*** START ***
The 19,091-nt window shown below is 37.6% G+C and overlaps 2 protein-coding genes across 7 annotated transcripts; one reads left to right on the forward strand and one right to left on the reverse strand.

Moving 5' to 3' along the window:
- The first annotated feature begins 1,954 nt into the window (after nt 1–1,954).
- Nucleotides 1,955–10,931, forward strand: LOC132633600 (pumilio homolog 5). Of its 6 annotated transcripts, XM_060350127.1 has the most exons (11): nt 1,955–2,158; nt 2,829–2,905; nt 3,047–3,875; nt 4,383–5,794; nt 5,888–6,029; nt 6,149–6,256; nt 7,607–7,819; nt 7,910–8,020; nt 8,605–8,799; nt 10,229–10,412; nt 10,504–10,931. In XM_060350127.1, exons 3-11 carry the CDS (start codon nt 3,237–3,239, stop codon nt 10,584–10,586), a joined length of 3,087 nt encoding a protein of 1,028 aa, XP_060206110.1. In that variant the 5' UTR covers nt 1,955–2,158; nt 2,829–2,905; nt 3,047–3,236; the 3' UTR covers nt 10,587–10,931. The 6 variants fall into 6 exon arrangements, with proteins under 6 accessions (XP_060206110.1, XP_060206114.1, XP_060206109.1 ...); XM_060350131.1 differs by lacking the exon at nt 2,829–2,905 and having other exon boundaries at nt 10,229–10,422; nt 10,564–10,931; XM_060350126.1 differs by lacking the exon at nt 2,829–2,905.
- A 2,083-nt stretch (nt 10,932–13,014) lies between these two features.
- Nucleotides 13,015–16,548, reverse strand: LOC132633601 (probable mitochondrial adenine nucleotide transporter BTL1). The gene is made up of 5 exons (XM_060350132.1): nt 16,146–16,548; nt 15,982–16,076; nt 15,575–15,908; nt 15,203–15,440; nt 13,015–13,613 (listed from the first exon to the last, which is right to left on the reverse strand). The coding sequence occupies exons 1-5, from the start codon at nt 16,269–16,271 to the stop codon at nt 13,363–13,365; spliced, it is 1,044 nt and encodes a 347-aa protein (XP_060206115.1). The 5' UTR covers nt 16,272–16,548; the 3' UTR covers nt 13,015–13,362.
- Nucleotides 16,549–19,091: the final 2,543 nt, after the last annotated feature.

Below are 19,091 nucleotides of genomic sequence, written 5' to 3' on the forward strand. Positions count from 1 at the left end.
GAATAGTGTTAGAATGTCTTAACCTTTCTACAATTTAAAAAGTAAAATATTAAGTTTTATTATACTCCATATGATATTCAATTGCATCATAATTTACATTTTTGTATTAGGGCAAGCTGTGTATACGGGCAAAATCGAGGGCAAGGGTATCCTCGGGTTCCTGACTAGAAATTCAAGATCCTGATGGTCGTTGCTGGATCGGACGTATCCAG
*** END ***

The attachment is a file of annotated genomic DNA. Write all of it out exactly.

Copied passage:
The 19,091-nt window shown below is 37.6% G+C and overlaps 2 protein-coding genes across 7 annotated transcripts; one reads left to right on the forward strand and one right to left on the reverse strand.

Moving 5' to 3' along the window:
- The first annotated feature begins 1,954 nt into the window (after nt 1–1,954).
- Nucleotides 1,955–10,931, forward strand: LOC132633600 (pumilio homolog 5). Of its 6 annotated transcripts, XM_060350127.1 has the most exons (11): nt 1,955–2,158; nt 2,829–2,905; nt 3,047–3,875; nt 4,383–5,794; nt 5,888–6,029; nt 6,149–6,256; nt 7,607–7,819; nt 7,910–8,020; nt 8,605–8,799; nt 10,229–10,412; nt 10,504–10,931. In XM_060350127.1, exons 3-11 carry the CDS (start codon nt 3,237–3,239, stop codon nt 10,584–10,586), a joined length of 3,087 nt encoding a protein of 1,028 aa, XP_060206110.1. In that variant the 5' UTR covers nt 1,955–2,158; nt 2,829–2,905; nt 3,047–3,236; the 3' UTR covers nt 10,587–10,931. The 6 variants fall into 6 exon arrangements, with proteins under 6 accessions (XP_060206110.1, XP_060206114.1, XP_060206109.1 ...); XM_060350131.1 differs by lacking the exon at nt 2,829–2,905 and having other exon boundaries at nt 10,229–10,422; nt 10,564–10,931; XM_060350126.1 differs by lacking the exon at nt 2,829–2,905.
- A 2,083-nt stretch (nt 10,932–13,014) lies between these two features.
- Nucleotides 13,015–16,548, reverse strand: LOC132633601 (probable mitochondrial adenine nucleotide transporter BTL1). The gene is made up of 5 exons (XM_060350132.1): nt 16,146–16,548; nt 15,982–16,076; nt 15,575–15,908; nt 15,203–15,440; nt 13,015–13,613 (listed from the first exon to the last, which is right to left on the reverse strand). The coding sequence occupies exons 1-5, from the start codon at nt 16,269–16,271 to the stop codon at nt 13,363–13,365; spliced, it is 1,044 nt and encodes a 347-aa protein (XP_060206115.1). The 5' UTR covers nt 16,272–16,548; the 3' UTR covers nt 13,015–13,362.
- Nucleotides 16,549–19,091: the final 2,543 nt, after the last annotated feature.

Below are 19,091 nucleotides of genomic sequence, written 5' to 3' on the forward strand. Positions count from 1 at the left end.
GAATAGTGTTAGAATGTCTTAACCTTTCTACAATTTAAAAAGTAAAATATTAAGTTTTATTATACTCCATATGATATTCAATTGCATCATAATTTACATTTTTGTATTAGGGCAAGCTGTGTATACGGGCAAAATCGAGGGCAAGGGTATCCTCGGGTTCCTGACTAGAAATTCAAGATCCTGATGGTCGTTGCTGGATCGGACGTATCCAG